Solo cruise travelers need to be savvy to get the best cruise deals.
Solo travelers are benefitting from more studio cabins being added to new ships; Quantum of the Seas launched in 2014 with Royal Caribbean's first solo cabins, and Holland America's Koningsdam will debut in early 2016 with that line's first cabins for one. Yet, these types of dedicated solo cabins are still rare in the industry, which means they're in high demand from educated consumers. Book super-early if you want one, especially for peak travel times, like holidays; you can wait a bit if you don't mind sailing during shoulder season.
More accessible than studio cabins are single supplement offers, but Lori Sheller, vice president of Online Vacation Center, says that "single supplements are [mostly] on distressed inventory." That means the cruise lines use single supplements to move hard-to-sell cabins rather than slashing fares. For example, look for them on Caribbean cruises 60 days out or Asia cruises four to five months out.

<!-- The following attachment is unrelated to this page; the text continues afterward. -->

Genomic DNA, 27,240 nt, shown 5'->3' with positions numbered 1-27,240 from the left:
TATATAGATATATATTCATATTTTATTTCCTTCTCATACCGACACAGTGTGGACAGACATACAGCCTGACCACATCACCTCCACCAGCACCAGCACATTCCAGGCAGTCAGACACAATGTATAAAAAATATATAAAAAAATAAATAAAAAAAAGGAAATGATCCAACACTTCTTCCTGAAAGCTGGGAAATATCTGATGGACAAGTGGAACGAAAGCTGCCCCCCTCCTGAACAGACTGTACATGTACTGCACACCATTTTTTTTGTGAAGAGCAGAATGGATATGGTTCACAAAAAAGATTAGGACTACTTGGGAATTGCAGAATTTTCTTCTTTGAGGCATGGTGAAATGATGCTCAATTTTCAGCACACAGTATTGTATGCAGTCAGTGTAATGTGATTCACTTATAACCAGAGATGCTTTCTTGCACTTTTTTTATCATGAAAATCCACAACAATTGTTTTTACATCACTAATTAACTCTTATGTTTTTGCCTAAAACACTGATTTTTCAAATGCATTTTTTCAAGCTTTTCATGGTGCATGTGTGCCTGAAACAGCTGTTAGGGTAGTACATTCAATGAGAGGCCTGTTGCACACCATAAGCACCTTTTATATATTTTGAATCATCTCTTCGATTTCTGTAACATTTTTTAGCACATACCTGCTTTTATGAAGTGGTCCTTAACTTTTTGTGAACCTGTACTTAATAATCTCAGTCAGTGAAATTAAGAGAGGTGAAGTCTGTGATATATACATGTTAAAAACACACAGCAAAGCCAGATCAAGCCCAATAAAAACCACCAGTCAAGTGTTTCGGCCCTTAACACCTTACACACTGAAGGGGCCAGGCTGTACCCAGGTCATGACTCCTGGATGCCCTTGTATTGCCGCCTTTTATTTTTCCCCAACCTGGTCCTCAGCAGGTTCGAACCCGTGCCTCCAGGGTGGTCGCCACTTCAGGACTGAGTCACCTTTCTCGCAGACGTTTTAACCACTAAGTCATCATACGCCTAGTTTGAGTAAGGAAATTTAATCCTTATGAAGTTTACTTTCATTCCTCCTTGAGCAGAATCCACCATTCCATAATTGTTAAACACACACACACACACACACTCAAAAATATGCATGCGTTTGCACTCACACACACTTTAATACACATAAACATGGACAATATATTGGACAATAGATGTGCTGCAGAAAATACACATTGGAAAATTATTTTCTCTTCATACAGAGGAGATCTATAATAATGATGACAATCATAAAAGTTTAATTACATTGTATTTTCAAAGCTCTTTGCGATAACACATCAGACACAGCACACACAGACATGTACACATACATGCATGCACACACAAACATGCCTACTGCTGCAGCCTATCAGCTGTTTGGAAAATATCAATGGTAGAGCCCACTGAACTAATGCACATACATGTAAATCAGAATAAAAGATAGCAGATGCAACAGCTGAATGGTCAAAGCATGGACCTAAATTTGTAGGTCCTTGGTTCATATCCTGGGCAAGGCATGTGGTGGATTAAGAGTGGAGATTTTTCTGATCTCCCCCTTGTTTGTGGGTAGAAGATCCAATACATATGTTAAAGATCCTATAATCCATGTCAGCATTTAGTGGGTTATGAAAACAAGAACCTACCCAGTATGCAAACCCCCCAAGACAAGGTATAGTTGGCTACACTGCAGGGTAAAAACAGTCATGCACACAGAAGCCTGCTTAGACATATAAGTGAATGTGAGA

The same is true for river cruises, Kaplan tells us. Many river cruise lines have solo cabins, but you'll need to plan in advance to get one. River lines will also offer single supplement discounts on regular cabins to fill ships. Don't expect to find these deals during peak months, but if you're flexible and can travel at off-peak times, you can save.
Know when promotions are likely to come out.
You will get better value on your cruise vacation if you can combine a good base fare with a promotional add-on from a cruise line or travel agency. Savvy shoppers have an idea when to look for sales and time their bookings accordingly.
Wave season is the most well known of the sale periods. Historically, it has run January through March to coincide with new year vacation planning and bad winter weather. (A snowstorm always gets people thinking about warm-weather cruises.). However, this year, agents point out that cruise lines came out with aggressive promotions around Black Friday, with wave season deals beginning to come out in December, rather than January. Tucker notes that we saw some of 2014's best sales in March, but Hamawy cautions that with the early start to this year's wave season, cruise lines will start pulling back their promotional offers come late February and March and begin to cherry-pick which sailings continue to offer extra value.